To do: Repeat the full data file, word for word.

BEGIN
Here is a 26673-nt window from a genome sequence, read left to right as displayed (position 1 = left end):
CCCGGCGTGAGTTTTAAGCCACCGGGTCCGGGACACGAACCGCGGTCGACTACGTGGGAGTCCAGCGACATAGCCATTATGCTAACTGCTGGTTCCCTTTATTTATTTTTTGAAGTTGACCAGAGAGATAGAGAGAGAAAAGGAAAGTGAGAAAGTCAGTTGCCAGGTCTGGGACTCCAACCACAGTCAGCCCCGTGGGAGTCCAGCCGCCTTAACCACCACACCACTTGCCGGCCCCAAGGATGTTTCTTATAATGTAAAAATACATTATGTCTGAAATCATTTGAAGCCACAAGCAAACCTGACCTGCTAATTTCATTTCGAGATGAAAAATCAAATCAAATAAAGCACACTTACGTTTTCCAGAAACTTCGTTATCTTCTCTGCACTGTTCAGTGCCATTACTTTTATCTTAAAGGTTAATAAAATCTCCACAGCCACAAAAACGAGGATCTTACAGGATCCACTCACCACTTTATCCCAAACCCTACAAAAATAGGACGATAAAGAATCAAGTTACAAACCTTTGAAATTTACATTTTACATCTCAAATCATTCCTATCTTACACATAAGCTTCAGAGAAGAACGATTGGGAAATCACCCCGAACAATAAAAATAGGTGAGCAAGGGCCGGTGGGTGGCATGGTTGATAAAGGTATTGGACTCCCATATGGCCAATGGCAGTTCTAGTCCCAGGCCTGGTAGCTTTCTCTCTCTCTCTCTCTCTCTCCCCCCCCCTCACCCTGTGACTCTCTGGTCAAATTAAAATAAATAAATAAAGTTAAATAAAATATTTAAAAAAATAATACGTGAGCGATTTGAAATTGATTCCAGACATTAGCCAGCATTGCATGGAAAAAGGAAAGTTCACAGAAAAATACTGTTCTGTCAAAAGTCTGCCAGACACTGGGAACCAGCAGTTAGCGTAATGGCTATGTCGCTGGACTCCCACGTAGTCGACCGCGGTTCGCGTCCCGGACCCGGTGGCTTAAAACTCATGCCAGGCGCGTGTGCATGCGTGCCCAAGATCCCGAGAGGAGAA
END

Here is a 26673-nt window from a genome sequence, read left to right as displayed (position 1 = left end):
CCCGGCGTGAGTTTTAAGCCACCGGGTCCGGGACACGAACCGCGGTCGACTACGTGGGAGTCCAGCGACATAGCCATTATGCTAACTGCTGGTTCCCTTTATTTATTTTTTGAAGTTGACCAGAGAGATAGAGAGAGAAAAGGAAAGTGAGAAAGTCAGTTGCCAGGTCTGGGACTCCAACCACAGTCAGCCCCGTGGGAGTCCAGCCGCCTTAACCACCACACCACTTGCCGGCCCCAAGGATGTTTCTTATAATGTAAAAATACATTATGTCTGAAATCATTTGAAGCCACAAGCAAACCTGACCTGCTAATTTCATTTCGAGATGAAAAATCAAATCAAATAAAGCACACTTACGTTTTCCAGAAACTTCGTTATCTTCTCTGCACTGTTCAGTGCCATTACTTTTATCTTAAAGGTTAATAAAATCTCCACAGCCACAAAAACGAGGATCTTACAGGATCCACTCACCACTTTATCCCAAACCCTACAAAAATAGGACGATAAAGAATCAAGTTACAAACCTTTGAAATTTACATTTTACATCTCAAATCATTCCTATCTTACACATAAGCTTCAGAGAAGAACGATTGGGAAATCACCCCGAACAATAAAAATAGGTGAGCAAGGGCCGGTGGGTGGCATGGTTGATAAAGGTATTGGACTCCCATATGGCCAATGGCAGTTCTAGTCCCAGGCCTGGTAGCTTTCTCTCTCTCTCTCTCTCTCTCCCCCCCCCTCACCCTGTGACTCTCTGGTCAAATTAAAATAAATAAATAAAGTTAAATAAAATATTTAAAAAAATAATACGTGAGCGATTTGAAATTGATTCCAGACATTAGCCAGCATTGCATGGAAAAAGGAAAGTTCACAGAAAAATACTGTTCTGTCAAAAGTCTGCCAGACACTGGGAACCAGCAGTTAGCGTAATGGCTATGTCGCTGGACTCCCACGTAGTCGACCGCGGTTCGCGTCCCGGACCCGGTGGCTTAAAACTCATGCCAGGCGCGTGTGCATGCGTGCCCAAGATCCCGAGAGGAGAA